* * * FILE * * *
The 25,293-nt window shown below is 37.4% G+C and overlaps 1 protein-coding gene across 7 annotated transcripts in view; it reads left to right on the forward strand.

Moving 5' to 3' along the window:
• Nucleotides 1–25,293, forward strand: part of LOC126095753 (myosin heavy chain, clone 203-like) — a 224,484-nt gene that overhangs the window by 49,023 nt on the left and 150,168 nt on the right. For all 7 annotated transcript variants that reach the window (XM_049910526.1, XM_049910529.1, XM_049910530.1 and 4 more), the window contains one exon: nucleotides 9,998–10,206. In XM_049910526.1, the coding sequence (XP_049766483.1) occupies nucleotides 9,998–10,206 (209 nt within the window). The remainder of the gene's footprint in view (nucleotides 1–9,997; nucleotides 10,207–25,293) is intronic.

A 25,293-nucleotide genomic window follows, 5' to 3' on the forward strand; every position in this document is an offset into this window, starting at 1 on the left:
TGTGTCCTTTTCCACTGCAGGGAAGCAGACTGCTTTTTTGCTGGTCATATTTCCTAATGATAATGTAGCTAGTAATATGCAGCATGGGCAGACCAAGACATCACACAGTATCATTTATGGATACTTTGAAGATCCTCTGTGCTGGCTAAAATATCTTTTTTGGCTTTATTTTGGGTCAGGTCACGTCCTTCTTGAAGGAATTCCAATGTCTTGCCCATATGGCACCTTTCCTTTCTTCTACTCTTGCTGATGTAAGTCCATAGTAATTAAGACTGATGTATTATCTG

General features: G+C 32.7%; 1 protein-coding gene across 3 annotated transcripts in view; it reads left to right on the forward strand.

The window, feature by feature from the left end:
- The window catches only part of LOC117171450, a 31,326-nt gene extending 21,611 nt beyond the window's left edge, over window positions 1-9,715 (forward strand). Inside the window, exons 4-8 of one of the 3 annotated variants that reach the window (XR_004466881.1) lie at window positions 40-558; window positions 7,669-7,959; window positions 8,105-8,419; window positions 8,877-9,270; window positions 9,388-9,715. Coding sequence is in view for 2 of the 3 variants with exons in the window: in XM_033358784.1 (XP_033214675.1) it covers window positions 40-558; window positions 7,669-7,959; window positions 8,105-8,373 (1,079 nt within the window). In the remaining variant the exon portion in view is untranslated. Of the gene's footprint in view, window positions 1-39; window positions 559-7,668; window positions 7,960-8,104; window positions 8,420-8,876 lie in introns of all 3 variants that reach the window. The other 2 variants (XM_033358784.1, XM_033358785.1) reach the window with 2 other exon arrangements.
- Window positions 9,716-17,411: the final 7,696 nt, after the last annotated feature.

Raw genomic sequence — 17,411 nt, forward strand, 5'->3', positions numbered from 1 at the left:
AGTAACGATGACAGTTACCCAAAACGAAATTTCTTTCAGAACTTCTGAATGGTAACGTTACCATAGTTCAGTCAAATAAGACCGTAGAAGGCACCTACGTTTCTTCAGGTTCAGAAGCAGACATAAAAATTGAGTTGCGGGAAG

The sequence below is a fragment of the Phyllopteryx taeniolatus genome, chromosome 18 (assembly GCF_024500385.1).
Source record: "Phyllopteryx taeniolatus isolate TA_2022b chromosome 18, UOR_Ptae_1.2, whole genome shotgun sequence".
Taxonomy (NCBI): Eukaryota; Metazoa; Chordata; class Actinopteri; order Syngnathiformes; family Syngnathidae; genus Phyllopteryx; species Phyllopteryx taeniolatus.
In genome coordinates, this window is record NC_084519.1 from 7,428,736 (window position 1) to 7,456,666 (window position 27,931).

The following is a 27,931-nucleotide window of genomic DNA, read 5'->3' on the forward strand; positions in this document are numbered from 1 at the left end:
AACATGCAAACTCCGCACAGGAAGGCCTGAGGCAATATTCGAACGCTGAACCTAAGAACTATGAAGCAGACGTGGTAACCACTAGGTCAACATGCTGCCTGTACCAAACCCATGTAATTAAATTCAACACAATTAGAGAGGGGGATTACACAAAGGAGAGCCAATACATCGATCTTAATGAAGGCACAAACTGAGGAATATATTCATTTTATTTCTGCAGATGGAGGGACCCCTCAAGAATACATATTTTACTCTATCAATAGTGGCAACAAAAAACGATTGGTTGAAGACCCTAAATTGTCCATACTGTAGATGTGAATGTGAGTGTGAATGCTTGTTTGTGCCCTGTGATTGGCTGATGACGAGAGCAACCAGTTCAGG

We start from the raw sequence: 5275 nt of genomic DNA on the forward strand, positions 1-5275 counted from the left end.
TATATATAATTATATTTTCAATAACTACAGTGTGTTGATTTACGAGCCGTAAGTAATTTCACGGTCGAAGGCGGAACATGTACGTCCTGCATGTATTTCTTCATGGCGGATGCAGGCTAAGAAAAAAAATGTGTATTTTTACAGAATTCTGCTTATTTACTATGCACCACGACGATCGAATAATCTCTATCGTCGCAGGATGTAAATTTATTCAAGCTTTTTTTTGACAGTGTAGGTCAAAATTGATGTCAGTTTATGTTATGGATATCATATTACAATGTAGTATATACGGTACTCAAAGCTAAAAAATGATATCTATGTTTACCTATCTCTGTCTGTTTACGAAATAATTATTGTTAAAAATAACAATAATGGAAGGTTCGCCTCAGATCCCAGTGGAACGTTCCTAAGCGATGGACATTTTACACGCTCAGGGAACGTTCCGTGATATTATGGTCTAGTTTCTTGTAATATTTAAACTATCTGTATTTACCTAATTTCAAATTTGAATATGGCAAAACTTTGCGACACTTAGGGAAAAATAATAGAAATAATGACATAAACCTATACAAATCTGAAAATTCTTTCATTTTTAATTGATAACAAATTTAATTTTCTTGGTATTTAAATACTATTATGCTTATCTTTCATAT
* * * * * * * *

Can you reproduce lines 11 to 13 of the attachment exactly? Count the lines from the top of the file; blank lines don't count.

AGTAACGATGACAGTTACCCAAAACGAAATTTCTTTCAGAACTTCTGAATGGTAACGTTACCATAGTTCAGTCAAATAAGACCGTAGAAGGCACCTACGTTTCTTCAGGTTCAGAAGCAGACATAAAAATTGAGTTGCGGGAAG

The sequence below is a fragment of the Phyllopteryx taeniolatus genome, chromosome 18 (assembly GCF_024500385.1).
Source record: "Phyllopteryx taeniolatus isolate TA_2022b chromosome 18, UOR_Ptae_1.2, whole genome shotgun sequence".